What forms of ID are acceptable when Notarizing Documents?

The most basic task of the notary public, which underlies all other processes and procedures, is to identify properly the signer of a document.

The validity of the notarization hangs on whether or not the person who signed is actually the person who is named in a document. Hence, proper identification is key, and the notary must verify identities in accordance with strict rules and guidelines. When a client comes to a notary who practices on a regular basis, one will observe that everyone does not necessarily have the most commonly accepted forms of ID, such as a state-issued driver’s license or a U.S. passport. As time goes on, and our country continues to be a melting pot, a notary will increasingly be approached by clients who do not have the most common ID documents. As a responsible notary, it is up to you to become knowledgeable about the proper and acceptable identification documents.

An acceptable identification document must contain the following elements: a photo, a signature, and a traceable identification number issued by a federal, state, or local governing body. The most common identification documents that provide these elements are state-issued driver’s licenses or non-driver’s IDs, U.S. or foreign passports, permanent resident cards, armed services military ID cards, and DHS (Department of Homeland Security) documents, which include such items as US Travel Document I-327 and American Indian Card I-872. Please note that not all of the above documents have expiration dates. For those that do, some states will stipulate how old the document may be before it becomes invalid (for example, a driver’s license within two years of its expiration date and a passport on its expiration date). Notaries should become familiar with the specific statutes regarding identification documents in their own states.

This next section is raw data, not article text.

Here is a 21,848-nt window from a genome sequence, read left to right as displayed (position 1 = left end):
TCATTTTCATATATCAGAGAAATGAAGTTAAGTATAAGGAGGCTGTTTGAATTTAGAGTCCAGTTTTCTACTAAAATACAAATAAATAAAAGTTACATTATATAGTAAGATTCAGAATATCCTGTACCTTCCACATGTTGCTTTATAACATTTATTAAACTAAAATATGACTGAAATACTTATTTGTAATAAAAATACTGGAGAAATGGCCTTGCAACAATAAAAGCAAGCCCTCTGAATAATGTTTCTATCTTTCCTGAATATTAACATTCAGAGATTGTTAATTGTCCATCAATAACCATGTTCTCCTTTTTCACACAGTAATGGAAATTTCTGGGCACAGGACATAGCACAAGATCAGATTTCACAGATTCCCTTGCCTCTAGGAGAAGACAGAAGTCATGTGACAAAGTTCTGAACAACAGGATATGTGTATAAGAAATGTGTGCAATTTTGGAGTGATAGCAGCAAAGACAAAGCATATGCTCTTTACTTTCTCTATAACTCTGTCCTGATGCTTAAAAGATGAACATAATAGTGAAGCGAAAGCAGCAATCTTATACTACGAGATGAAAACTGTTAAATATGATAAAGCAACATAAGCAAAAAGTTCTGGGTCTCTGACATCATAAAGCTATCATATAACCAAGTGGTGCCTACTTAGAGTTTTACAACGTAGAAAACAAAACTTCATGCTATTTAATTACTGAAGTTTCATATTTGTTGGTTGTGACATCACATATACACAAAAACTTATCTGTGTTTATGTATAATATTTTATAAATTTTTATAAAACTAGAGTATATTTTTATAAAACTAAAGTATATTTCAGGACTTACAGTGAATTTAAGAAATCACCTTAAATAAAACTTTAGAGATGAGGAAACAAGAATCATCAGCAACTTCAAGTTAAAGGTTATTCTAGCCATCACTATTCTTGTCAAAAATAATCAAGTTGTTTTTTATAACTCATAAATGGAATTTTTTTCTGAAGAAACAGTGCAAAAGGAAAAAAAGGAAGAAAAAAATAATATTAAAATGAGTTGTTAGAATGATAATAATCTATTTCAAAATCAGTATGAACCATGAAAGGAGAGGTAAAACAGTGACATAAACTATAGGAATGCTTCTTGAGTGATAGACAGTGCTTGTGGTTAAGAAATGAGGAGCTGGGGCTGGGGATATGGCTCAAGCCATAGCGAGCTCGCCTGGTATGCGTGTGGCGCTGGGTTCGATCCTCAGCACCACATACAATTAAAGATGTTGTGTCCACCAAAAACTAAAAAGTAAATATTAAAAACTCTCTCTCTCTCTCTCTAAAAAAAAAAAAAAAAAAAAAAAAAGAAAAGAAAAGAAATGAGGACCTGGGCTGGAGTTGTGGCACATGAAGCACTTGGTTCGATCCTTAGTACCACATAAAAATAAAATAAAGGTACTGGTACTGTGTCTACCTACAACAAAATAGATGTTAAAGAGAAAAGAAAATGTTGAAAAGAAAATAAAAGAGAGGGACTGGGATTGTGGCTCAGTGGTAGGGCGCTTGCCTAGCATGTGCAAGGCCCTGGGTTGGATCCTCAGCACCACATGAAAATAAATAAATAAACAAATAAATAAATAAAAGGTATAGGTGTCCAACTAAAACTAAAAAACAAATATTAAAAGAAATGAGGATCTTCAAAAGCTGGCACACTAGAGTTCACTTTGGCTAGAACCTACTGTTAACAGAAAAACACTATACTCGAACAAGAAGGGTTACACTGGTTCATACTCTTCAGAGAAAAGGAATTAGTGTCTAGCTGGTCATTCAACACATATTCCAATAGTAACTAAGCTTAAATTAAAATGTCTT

One form of identification not accepted in most states is an ID badge issued by a university. While many of these badges contain a photo and identification number, often they do not contain a signature. Even if the notarization is taking place on the college campus and being performed by a university employee for another university employee, the employee badge would not be considered a valid form of identification for the purposes of notarization. Most states require a local, state, or federal government-issued identification document for properly verifying identity. Notarization statutes prevail regardless of when or where the notarization is taking place; the rules can never be modified or bent no matter what the circumstance.

Also, many transit systems issue passes which contain a photo and number; the number identifies a person. While this pass has validity in the transit system, it will not be accepted for purposes of notarization.

Notaries, whenever possible, should let their clients know beforehand that they will need to produce a form of identification from the above list. This will prevent disappointment and inconvenience to the client who finds that the item they want to use for identification is not acceptable. If a signer does not have acceptable ID, the notary should refuse to notarize.

Clients on the other hand should ask their notary what form of identification they need to avoid inconveniences.

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